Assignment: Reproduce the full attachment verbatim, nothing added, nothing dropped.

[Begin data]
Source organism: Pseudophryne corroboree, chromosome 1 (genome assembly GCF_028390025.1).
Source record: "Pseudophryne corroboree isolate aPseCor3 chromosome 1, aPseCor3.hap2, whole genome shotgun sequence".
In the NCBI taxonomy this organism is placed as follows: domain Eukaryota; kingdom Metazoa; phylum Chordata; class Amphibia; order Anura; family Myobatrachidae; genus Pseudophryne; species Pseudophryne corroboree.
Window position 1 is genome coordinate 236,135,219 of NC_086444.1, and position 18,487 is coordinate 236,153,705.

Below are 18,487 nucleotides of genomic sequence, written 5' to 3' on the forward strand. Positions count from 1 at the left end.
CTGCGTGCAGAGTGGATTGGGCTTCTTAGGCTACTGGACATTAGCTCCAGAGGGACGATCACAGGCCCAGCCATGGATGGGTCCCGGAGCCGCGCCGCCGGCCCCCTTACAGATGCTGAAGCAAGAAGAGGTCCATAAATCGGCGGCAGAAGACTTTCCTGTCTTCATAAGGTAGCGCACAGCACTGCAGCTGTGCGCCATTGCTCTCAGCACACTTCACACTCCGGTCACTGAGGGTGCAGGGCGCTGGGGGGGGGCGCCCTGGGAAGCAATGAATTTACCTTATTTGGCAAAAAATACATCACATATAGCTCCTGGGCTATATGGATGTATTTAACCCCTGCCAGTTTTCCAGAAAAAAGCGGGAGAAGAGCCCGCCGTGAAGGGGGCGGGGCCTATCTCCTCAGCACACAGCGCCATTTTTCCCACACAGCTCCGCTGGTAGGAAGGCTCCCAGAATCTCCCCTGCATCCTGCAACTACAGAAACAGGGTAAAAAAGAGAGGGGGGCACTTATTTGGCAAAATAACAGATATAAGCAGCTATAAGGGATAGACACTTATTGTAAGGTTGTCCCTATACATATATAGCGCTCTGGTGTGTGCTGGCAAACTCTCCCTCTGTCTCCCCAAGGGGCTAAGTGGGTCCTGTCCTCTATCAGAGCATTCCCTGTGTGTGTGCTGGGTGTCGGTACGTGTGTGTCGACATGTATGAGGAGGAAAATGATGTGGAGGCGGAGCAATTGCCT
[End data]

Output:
Source organism: Pseudophryne corroboree, chromosome 1 (genome assembly GCF_028390025.1).
Source record: "Pseudophryne corroboree isolate aPseCor3 chromosome 1, aPseCor3.hap2, whole genome shotgun sequence".
In the NCBI taxonomy this organism is placed as follows: domain Eukaryota; kingdom Metazoa; phylum Chordata; class Amphibia; order Anura; family Myobatrachidae; genus Pseudophryne; species Pseudophryne corroboree.
Window position 1 is genome coordinate 236,135,219 of NC_086444.1, and position 18,487 is coordinate 236,153,705.

Below are 18,487 nucleotides of genomic sequence, written 5' to 3' on the forward strand. Positions count from 1 at the left end.
CTGCGTGCAGAGTGGATTGGGCTTCTTAGGCTACTGGACATTAGCTCCAGAGGGACGATCACAGGCCCAGCCATGGATGGGTCCCGGAGCCGCGCCGCCGGCCCCCTTACAGATGCTGAAGCAAGAAGAGGTCCATAAATCGGCGGCAGAAGACTTTCCTGTCTTCATAAGGTAGCGCACAGCACTGCAGCTGTGCGCCATTGCTCTCAGCACACTTCACACTCCGGTCACTGAGGGTGCAGGGCGCTGGGGGGGGGCGCCCTGGGAAGCAATGAATTTACCTTATTTGGCAAAAAATACATCACATATAGCTCCTGGGCTATATGGATGTATTTAACCCCTGCCAGTTTTCCAGAAAAAAGCGGGAGAAGAGCCCGCCGTGAAGGGGGCGGGGCCTATCTCCTCAGCACACAGCGCCATTTTTCCCACACAGCTCCGCTGGTAGGAAGGCTCCCAGAATCTCCCCTGCATCCTGCAACTACAGAAACAGGGTAAAAAAGAGAGGGGGGCACTTATTTGGCAAAATAACAGATATAAGCAGCTATAAGGGATAGACACTTATTGTAAGGTTGTCCCTATACATATATAGCGCTCTGGTGTGTGCTGGCAAACTCTCCCTCTGTCTCCCCAAGGGGCTAAGTGGGTCCTGTCCTCTATCAGAGCATTCCCTGTGTGTGTGCTGGGTGTCGGTACGTGTGTGTCGACATGTATGAGGAGGAAAATGATGTGGAGGCGGAGCAATTGCCT